David’s basic case before God is this: LORD, see my enemies? They are Your enemies. Because You’re holy, You hate sinners. The worse the sinner, the more opposed to Him You are. And have You seen how sinful my enemies are? So, in Your holiness, come down on them like the Red Sea on Pharaoh, like the flood on the Nephilim, like the sulfur on Sodom, like the she bears on the lads.

Destroy them.

Look at verse 4. Why does God take no pleasure in wickedness? Why can’t evil dwell with Him?

Because God is holy. Because God is good. His goodness demands his hatred of wickedness. His holiness forbids the slightest evil to dwell with Him.

The foolish, those who refuse to give Him His due, those who are arrogant, those who say, “There is no God!”, those who love sin, those who go their own way, those who invent genders and orientations, those who love manly women and lady men, those who hail Mary and eat the Mass and respect priests and cardinals and popes, those who ignore the truth and authority of the Scriptures, they shall not stand in God’s sight.

And, get this, GOD HATES WORKERS OF INIQUITY. GOD HATES SINNERS.

And God will destroy the liars. He will abhor with holy fury lying and murderous men.

That is the good and holy God of the Bible. That is David’s God. That is the Christian’s God.

And that’s grand news for David. His enemies are precisely the men whom God hates. His enemies are God’s enemies.

God hates liars? Shoot. David’s enemies are liars. There’s nothing reliable in their mouth. Their throat is an open grave. They flatter with their tongue.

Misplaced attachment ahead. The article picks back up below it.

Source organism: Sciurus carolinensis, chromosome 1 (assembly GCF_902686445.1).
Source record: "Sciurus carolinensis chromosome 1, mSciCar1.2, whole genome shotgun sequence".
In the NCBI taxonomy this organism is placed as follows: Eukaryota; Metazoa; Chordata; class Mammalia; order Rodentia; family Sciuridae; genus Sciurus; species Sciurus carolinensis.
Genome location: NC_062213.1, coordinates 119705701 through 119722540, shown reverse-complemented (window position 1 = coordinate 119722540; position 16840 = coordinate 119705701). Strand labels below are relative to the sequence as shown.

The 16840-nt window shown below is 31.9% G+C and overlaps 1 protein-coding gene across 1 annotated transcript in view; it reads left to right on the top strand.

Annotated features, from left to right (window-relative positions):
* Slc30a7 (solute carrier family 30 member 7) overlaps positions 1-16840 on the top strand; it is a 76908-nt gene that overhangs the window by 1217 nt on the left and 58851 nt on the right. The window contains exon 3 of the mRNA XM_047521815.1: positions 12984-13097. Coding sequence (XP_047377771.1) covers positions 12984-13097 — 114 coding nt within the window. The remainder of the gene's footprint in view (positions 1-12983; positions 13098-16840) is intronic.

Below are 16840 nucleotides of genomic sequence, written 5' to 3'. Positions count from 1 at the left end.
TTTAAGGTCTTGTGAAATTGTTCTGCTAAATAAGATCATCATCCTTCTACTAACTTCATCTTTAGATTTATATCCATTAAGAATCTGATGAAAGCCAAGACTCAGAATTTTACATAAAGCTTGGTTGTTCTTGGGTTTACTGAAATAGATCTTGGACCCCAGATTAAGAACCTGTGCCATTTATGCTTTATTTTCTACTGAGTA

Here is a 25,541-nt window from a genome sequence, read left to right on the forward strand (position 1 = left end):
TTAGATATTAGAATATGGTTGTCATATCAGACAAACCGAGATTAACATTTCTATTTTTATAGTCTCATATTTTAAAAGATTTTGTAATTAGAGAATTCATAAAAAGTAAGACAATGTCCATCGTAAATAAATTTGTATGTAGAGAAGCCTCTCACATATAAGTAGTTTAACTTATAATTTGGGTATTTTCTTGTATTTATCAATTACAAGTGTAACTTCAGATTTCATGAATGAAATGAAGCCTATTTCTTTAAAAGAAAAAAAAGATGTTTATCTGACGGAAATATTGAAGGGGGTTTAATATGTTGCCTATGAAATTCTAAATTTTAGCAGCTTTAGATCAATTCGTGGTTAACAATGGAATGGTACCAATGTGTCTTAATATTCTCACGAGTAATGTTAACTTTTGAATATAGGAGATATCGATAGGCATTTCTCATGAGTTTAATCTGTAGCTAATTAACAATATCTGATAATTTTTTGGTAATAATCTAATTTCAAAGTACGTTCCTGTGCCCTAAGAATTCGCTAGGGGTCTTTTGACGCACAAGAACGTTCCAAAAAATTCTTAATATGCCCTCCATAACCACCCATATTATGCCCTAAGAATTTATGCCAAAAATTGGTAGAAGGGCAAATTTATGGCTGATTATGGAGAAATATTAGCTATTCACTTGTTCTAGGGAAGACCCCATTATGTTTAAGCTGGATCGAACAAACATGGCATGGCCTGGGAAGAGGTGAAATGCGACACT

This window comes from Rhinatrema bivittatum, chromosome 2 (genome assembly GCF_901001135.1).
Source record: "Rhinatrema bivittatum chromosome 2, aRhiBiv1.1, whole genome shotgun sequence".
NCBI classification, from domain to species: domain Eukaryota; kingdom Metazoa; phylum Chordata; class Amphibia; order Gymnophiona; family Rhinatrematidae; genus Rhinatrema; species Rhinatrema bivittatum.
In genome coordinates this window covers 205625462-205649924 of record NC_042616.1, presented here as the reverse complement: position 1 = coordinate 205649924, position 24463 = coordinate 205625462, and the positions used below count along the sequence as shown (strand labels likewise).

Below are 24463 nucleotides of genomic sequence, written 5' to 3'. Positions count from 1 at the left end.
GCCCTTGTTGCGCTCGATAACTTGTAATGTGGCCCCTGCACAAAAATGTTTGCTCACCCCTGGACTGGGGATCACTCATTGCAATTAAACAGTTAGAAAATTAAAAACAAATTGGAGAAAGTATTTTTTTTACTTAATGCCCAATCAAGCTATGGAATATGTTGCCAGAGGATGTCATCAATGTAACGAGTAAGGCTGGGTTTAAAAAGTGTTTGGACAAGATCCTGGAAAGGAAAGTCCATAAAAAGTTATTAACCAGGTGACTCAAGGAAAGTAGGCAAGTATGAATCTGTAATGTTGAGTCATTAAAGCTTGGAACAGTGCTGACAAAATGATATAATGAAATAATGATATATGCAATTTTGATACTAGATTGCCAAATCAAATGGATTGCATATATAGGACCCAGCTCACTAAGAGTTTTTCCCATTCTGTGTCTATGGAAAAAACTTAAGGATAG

God hates wickedness? Shoot. Their inward part is wickedness itself.

Look how sinful they are, God! Do what You do. Give them justice. Destroy them. They aren’t just rebels against me. They’re rebels against You. Cast them out in the multitude of their transgressions. Smash them to smithereens.

What a wonderful prayer for us, is it not?

Fools and their iniquities abound. Christian, pray for their destruction. Are you uncomfortable with this kind of prayer? Many evangelicals today are.

Two things to that:

Firstly, which have you done more recently? Acted like an enemy of God? Or prayed for their destruction?

Secondly, discomfort with praying for the crushing of foes is an effeminate discomfort. Men owning their warrior duty, men in the throes of battle, such men have no confusion as to what to do with destructive prayers.

Is it a good time to be alive? Oh, yes. Our enemies are far too wicked, far too foolish, far too stupid to succeed.


What’s David’s third case that he lays out for us in this Psalm?

The answer is in verses 7-8 and 11-12. David lays out why he has every reason to rejoice.

The end of his enemies is certain. God is holy. They are sinners, super sinners. And so they will be destroyed by God’s holy fury.